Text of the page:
How could I ever forget the first time I set foot in Wendover after the long ride from Salt Lake City past the Bonneville Slat Flats. I said to myself "where the hell am I?" It got better later. We got a two week leave before we came back for our special mission training. Who could ever forget the trip to Cuba and other destinations.
If you ever felt like gambling, we had the casino at the Stateline Hotel right outside the camp. However, there were always enough poker games at the Officer's Club to satisfy your desires.
How can I forget the problem our crew encountered on a training flight to the West Coast. As we were flying over San Francisco Bay at about 30,000 feet, the cover to the lower turret blew out due to explosive decompression. Because of where I was standing, at the time, a piece of flying equipment hit me on the side of my head knocking me unconscious, also due to the lack of oxygen. Jack Bontekoe, George Cohen, and Don Cole, after a long struggle, placed an oxygen mask on my face and revived me.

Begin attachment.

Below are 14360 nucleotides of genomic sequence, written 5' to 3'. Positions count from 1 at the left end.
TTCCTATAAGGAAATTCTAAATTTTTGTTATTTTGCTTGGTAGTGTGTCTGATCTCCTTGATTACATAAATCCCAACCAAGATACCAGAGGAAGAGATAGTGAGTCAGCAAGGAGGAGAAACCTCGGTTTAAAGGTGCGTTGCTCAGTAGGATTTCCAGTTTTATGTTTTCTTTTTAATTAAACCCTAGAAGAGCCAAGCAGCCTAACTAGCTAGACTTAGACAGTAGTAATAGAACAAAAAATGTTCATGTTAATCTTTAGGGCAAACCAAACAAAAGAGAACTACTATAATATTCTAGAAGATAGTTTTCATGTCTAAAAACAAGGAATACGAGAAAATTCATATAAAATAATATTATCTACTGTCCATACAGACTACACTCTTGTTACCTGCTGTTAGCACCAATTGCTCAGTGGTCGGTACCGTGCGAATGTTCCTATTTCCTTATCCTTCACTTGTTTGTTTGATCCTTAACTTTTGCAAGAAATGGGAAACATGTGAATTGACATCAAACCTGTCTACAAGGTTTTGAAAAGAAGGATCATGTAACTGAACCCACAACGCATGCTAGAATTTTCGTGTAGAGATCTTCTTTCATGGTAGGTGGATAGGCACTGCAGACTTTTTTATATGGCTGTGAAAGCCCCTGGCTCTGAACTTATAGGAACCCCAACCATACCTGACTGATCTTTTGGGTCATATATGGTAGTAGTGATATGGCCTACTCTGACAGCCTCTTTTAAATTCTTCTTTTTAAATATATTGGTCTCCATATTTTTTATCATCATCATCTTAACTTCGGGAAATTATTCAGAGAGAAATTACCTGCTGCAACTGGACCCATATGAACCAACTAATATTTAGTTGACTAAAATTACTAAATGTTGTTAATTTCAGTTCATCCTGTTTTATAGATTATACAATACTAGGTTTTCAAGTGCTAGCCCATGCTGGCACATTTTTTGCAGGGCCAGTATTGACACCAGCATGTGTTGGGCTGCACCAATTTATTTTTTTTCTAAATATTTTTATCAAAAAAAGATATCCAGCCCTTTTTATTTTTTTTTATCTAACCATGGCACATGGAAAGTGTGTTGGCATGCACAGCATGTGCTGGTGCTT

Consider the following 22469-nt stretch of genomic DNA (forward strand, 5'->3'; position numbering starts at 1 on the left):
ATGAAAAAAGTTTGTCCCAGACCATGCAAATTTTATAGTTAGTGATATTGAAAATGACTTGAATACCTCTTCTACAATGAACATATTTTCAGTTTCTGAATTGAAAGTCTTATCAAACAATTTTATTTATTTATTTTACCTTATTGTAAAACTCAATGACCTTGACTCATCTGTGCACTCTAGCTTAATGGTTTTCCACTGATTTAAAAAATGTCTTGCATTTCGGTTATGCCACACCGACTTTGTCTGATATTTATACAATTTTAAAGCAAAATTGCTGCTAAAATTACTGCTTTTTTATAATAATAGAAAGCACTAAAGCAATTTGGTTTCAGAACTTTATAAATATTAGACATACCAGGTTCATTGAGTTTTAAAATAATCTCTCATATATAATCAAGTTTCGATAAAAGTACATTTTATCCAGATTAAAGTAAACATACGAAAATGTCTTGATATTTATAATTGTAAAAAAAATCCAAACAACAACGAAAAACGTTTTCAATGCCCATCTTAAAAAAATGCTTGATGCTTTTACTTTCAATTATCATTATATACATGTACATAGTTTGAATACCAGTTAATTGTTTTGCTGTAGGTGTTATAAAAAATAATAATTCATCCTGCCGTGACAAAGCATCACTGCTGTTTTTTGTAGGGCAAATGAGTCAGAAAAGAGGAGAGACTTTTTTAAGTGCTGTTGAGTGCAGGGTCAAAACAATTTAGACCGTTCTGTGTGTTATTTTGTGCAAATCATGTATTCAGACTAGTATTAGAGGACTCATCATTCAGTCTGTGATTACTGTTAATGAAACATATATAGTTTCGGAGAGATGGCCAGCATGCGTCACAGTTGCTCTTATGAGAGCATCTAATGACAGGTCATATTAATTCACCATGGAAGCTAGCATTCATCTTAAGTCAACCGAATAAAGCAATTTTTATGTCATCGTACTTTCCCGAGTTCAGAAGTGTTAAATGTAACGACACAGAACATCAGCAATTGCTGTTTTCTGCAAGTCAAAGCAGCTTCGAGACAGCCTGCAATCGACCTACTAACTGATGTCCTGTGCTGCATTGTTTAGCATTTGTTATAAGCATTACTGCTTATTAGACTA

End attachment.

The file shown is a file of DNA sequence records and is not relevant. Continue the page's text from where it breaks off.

Our Airplane Commander, Charles McKnight, and Jack Bontekoe had a very difficult time keeping the airplane on a steady course. We finally landed at a field in San Francisco area, where I received medical attention for the cuts I had on my scalp. The next day, we returned to Wendover after the cover was replaced. All's well that ends well.
Most important of all, the friendships that were made at Wendover that have endured through the years.
Jack's story above taken from the book "The 509th Remembered"Back to Vets Page